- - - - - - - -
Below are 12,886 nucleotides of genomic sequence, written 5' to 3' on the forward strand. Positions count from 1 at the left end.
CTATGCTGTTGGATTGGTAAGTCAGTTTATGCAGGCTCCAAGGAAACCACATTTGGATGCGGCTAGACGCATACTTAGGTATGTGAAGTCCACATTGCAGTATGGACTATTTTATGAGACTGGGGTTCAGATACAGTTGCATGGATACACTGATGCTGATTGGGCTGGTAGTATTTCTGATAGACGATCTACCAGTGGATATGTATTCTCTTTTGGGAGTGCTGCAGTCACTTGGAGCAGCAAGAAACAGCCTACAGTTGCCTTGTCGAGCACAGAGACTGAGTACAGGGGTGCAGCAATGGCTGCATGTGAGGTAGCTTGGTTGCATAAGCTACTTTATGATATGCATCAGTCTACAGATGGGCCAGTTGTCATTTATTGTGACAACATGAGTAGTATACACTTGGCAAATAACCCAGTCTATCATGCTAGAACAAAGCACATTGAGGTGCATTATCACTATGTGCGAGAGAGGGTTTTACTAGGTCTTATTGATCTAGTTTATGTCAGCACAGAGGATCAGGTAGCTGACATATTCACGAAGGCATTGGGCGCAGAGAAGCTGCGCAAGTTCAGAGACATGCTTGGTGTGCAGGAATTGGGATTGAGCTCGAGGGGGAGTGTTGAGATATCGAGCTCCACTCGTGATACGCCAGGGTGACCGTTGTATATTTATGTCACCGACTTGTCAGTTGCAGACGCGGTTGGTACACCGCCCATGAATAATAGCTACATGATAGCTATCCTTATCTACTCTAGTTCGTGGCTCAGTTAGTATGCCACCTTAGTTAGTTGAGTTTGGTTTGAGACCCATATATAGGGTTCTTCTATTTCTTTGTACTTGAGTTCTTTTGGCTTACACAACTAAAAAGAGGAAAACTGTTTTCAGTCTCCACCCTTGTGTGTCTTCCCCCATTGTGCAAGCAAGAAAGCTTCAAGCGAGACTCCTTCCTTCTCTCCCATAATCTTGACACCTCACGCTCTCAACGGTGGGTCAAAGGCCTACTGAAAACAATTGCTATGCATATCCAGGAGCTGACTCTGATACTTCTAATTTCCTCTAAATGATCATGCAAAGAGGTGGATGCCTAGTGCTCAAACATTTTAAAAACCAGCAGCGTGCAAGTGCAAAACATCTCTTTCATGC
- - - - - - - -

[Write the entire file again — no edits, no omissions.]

Below are 12,886 nucleotides of genomic sequence, written 5' to 3' on the forward strand. Positions count from 1 at the left end.
CTATGCTGTTGGATTGGTAAGTCAGTTTATGCAGGCTCCAAGGAAACCACATTTGGATGCGGCTAGACGCATACTTAGGTATGTGAAGTCCACATTGCAGTATGGACTATTTTATGAGACTGGGGTTCAGATACAGTTGCATGGATACACTGATGCTGATTGGGCTGGTAGTATTTCTGATAGACGATCTACCAGTGGATATGTATTCTCTTTTGGGAGTGCTGCAGTCACTTGGAGCAGCAAGAAACAGCCTACAGTTGCCTTGTCGAGCACAGAGACTGAGTACAGGGGTGCAGCAATGGCTGCATGTGAGGTAGCTTGGTTGCATAAGCTACTTTATGATATGCATCAGTCTACAGATGGGCCAGTTGTCATTTATTGTGACAACATGAGTAGTATACACTTGGCAAATAACCCAGTCTATCATGCTAGAACAAAGCACATTGAGGTGCATTATCACTATGTGCGAGAGAGGGTTTTACTAGGTCTTATTGATCTAGTTTATGTCAGCACAGAGGATCAGGTAGCTGACATATTCACGAAGGCATTGGGCGCAGAGAAGCTGCGCAAGTTCAGAGACATGCTTGGTGTGCAGGAATTGGGATTGAGCTCGAGGGGGAGTGTTGAGATATCGAGCTCCACTCGTGATACGCCAGGGTGACCGTTGTATATTTATGTCACCGACTTGTCAGTTGCAGACGCGGTTGGTACACCGCCCATGAATAATAGCTACATGATAGCTATCCTTATCTACTCTAGTTCGTGGCTCAGTTAGTATGCCACCTTAGTTAGTTGAGTTTGGTTTGAGACCCATATATAGGGTTCTTCTATTTCTTTGTACTTGAGTTCTTTTGGCTTACACAACTAAAAAGAGGAAAACTGTTTTCAGTCTCCACCCTTGTGTGTCTTCCCCCATTGTGCAAGCAAGAAAGCTTCAAGCGAGACTCCTTCCTTCTCTCCCATAATCTTGACACCTCACGCTCTCAACGGTGGGTCAAAGGCCTACTGAAAACAATTGCTATGCATATCCAGGAGCTGACTCTGATACTTCTAATTTCCTCTAAATGATCATGCAAAGAGGTGGATGCCTAGTGCTCAAACATTTTAAAAACCAGCAGCGTGCAAGTGCAAAACATCTCTTTCATGC